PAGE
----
Sony And Viacom Reach Deal For Streaming Internet Television Service

by Matt Helgeson on Aug 15, 2013 at 03:12 PM

In a deal that could be a landmark in the transition from cable television to streaming Internet TV service, Sony and entertainment industry giant Viacom has tentatively agreed to bring live TV to a new Sony streaming service.

The New York Times says, "The agreement is believed to be the first of its kind between a major programmer and any of the technology giants that are trying to disrupt traditional modes of TV delivery. If other programmers follow suit, Sony's as-yet-unnamed service would let paying subscribers receive live cable channels the same way they use on-demand libraries like Netflix or Hulu."

Of course this deal is still tentative, but the implications are obvious. Viacom owns many of the most popular cable TV channels including MTV, Comedy Central, and Nickelodeon. The company has feuded with cable and satellite providers recently, resulting in temporary blackouts on DirectTV. Viacom controlling owner Sumner Redstone also holds a controlling interest in CBS, which is currently blacked out on Time Warner cable over contract negotiations.

It's also important for gamers, as Sony's PlayStation line of consoles and handhelds would be a likely distribution hub for its new service.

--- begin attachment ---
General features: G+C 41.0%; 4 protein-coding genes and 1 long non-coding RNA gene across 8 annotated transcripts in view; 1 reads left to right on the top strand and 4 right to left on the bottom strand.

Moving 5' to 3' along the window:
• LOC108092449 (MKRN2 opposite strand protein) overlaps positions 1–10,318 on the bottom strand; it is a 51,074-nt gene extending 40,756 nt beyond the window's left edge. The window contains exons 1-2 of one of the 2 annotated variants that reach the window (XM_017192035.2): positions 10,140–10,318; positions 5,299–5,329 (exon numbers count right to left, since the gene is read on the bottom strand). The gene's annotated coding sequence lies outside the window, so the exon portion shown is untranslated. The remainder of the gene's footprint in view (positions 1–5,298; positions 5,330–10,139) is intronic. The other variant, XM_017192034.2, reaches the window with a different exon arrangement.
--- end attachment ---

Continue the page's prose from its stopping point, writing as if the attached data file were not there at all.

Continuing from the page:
[Sources: Wall Street Journal and New York Times]

[Thanks to reader Dan Talarico for the news tip.]

Our Take:
If this is true, this could be the first chink in the armor of cable television. While "cord cutting" has become more commonplace, with many (like myself) ditching their cable for Netflix Instant, Hulu, and other online methods of TV delivery, so far the ability to watch live television has been fairly limited. While the Xbox One has touted its live TV capabilities, that will be delivered into your console through a cable box. Today, you can watch ESPN through your TV, but only if you are a subscriber to an approved cable provider. If Sony has really convinced Viacom to go around cable providers and bring their content directly to Sony's service, that's a huge step.